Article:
Along with the rest of connected America, I was swept away by the shock of what happened to the Victoria Lindsay, the 16-year old cheerleader (although she claims to be 18 on her Myspace) who was beaten up by six other girls, an event which was videoed for the intention of web release.
Like every mother of every little girl out there, I shed a few superficial tears, imagining how I would react if my daughter was the one who’d been beaten up. And then I imagined how I would react if my daughter was the one doing the beating up.
I must say that I never would’ve had to think about such things if we were back home. Then again, we would’ve had other things to think about.
About a week ago, Raeven had a brief encounter with a female bully at the playground. The girl had “terrorised” Raeven with some aggressive words and gestures into leaving a part of the play structure she’d been playing with. Raeven simply ran away. The girl followed her for a while but Rae avoided her until she was left alone. And through all this, I’d played the role of the neutral (albeit nervous) parent, allowing Rae to go through all the steps of the non-confrontational Anti-Bully Action Plan we had in place.
- Use words like “Stop” and “No.
- Walk away if he/she does not stop.
- Get a grown-up if he/she follows you.
While Victoria Lindsay is hardly a kid anymore, I could not help but notice that she’d employed the same exact “action plan”. She did not retaliate and tried to walk away.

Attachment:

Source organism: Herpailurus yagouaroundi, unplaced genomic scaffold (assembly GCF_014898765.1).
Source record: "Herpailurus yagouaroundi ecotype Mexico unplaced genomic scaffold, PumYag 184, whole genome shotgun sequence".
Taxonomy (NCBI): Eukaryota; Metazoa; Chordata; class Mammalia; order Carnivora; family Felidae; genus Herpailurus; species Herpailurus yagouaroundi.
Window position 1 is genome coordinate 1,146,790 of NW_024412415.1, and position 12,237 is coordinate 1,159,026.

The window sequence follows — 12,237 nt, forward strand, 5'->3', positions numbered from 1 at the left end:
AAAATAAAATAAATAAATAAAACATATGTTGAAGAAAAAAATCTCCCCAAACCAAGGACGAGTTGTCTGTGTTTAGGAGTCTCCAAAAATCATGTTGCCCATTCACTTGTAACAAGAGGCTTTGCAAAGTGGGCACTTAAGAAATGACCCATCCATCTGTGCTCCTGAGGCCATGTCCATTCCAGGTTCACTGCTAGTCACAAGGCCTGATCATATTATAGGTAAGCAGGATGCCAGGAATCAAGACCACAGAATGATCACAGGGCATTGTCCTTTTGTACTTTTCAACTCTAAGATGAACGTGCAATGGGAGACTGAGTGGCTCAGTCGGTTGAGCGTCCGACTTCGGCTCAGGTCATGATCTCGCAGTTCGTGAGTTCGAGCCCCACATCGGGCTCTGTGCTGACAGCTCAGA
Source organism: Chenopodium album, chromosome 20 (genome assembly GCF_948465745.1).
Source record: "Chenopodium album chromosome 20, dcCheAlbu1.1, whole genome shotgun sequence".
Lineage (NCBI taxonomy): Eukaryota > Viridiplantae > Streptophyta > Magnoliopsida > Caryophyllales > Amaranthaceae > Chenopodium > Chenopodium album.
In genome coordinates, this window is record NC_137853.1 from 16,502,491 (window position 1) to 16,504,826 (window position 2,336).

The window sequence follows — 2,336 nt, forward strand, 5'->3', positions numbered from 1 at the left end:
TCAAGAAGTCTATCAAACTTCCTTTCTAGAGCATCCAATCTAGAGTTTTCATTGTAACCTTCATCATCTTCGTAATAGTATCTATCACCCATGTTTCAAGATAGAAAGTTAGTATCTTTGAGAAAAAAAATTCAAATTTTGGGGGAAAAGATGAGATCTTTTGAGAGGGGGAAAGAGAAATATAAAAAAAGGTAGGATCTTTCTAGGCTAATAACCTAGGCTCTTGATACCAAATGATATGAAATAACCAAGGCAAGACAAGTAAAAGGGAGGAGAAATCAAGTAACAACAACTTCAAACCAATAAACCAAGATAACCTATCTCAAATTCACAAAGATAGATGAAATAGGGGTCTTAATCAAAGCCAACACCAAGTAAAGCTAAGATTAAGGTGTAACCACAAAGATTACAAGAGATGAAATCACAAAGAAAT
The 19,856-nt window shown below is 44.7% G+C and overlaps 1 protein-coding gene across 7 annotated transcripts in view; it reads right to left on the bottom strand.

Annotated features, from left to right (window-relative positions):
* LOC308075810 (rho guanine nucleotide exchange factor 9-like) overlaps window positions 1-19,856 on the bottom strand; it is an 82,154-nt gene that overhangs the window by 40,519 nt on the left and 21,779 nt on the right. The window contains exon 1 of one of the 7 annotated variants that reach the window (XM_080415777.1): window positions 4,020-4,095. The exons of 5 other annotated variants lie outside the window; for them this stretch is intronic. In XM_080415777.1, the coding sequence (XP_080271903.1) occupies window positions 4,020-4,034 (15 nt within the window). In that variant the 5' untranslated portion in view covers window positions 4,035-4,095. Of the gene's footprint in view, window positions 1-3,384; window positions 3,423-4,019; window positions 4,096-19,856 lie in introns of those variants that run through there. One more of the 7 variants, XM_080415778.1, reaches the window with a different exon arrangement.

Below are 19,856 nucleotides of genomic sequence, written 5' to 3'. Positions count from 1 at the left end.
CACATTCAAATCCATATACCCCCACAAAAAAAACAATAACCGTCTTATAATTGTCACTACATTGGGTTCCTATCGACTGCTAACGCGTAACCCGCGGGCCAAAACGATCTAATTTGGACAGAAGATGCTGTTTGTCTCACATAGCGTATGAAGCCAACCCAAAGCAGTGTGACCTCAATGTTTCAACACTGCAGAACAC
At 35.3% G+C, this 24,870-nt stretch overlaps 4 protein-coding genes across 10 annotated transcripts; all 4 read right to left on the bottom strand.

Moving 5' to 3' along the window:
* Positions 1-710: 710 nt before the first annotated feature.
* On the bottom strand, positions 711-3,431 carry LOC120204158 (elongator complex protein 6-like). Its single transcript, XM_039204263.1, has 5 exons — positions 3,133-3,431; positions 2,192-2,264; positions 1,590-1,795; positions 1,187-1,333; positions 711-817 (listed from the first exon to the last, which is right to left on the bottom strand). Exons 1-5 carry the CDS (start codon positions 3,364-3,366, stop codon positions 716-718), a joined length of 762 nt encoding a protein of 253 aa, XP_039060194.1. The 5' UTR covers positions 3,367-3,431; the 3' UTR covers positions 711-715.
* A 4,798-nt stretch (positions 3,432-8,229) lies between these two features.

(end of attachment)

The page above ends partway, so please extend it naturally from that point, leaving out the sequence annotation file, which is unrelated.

What happens when you’re cornered by more than one bully?
What about six? Eight?
“That’s why our girls need to learn self defense,” quips Lokes. Really? How the heck does one defend oneself against eight aggressors (when one is not Steven Seagal)?
Coincidentally, I’d just finished reading Jodi Picoult’s Nineteen Minutes, a story about a lifetime of bullying that culminated into a school massacre. I remember making a mental note to put the title into the “must-read” list for the girls when they get older.
When one raises sons, one fully expects broken ribs, fat lips and black eyes somewhat regularly. In some cultures, it’s even considered a rite of passage to be bullied and beaten up once in one’s lifetime. If Victoria Lindsay was a jock, what happened to her would’ve been pretty standard locker-room (and not New York Times) fare. For daughters? Not so much.
It is such a scary world out there, a world filled with people who do not play by the same rules. What then?